And they add another blasphemous lie to their first one: him that was nailed up and buried, they glorify as having risen from the dead; and, more than this, they falsely assert that he has been taken up by [2436] clouds into the heavens.

At all this the king, being affected with rage, ordered the senate to publish a decree that they should put to death all who confessed themselves to be Christians. Those, then, who were found in the time of his rage, and who reaped the fruit of patience, and were crowned in the triumphant contest against the works of the devil, received the repose of incorruption.​

AFAIK the story is generally classed with the non canonical acts. It is late, and seems to have an authorship after Eusebius, because the phrase "new and strange nation [of Christians]" is characteristic of Eusebius. It may be a parody. Or satire. The Jews would hardly write a book to the Emperor complaining about a "new and strange nation [of Christians]"; admitting that they crucified Jesus for blasphemy; and complaining that the Christians falsely asserted that Jesus rose from the dead and ascended through the cloud banks above Jerusalem. It has the ring of a 4th century Monty Python sketch.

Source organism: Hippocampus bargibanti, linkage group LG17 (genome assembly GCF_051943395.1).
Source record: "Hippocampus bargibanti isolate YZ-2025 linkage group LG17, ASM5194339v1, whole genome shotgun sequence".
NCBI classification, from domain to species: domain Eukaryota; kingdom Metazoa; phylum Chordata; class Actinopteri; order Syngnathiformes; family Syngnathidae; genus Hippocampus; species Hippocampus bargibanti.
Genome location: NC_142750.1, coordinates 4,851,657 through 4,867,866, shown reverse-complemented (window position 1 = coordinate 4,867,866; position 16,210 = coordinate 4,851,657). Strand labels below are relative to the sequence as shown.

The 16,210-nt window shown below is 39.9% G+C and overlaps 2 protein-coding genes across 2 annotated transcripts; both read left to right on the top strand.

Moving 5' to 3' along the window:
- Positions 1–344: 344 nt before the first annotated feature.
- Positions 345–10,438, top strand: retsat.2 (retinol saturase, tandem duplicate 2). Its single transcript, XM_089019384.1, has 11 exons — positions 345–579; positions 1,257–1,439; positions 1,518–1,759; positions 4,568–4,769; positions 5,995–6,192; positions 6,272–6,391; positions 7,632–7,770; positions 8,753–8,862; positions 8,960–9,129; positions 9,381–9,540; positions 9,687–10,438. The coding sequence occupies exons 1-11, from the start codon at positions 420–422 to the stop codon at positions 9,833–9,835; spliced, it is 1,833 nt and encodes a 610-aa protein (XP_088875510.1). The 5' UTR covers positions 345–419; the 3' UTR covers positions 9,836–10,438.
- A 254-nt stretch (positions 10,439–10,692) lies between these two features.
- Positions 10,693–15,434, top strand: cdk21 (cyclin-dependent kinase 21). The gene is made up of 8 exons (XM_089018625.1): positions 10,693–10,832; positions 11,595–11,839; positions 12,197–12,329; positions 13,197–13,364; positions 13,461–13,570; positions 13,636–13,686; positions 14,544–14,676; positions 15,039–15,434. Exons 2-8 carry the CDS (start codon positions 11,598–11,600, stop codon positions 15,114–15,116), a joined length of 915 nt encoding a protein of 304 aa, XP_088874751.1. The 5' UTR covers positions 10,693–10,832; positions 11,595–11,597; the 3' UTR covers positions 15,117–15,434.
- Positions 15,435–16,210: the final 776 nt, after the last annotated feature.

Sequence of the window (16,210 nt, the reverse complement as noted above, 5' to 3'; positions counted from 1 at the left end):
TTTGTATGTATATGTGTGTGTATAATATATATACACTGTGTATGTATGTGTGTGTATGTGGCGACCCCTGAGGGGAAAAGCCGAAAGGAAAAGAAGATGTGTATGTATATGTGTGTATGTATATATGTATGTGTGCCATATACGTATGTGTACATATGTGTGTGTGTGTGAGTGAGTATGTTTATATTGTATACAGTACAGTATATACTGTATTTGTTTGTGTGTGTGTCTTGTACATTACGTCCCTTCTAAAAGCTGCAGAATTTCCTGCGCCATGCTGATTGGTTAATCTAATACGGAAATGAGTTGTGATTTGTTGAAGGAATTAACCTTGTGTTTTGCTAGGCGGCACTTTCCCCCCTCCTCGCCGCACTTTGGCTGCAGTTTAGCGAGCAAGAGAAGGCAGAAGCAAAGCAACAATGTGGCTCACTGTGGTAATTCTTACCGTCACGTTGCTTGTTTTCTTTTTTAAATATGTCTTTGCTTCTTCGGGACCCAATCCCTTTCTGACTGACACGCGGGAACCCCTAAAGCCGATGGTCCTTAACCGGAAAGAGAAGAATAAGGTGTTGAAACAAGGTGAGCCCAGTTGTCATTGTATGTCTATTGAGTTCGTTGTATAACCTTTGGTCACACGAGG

Regarding David Potter, he doesn't reference Momigliano in that particular chapter, but he makes his point in passing. The work to check would be David Potter's book on the 13th Sibylline Oracle, titled 'Prophecy and History in the Crisis of Roman Empire.' It's the only book out there whose sole focus is the 13th Oracle.

I've never come across this particular Domitian story before! It doesn't seem like a very believable thing to do, to be told to leave Rome but instead to give Domitian a book denouncing the Christians.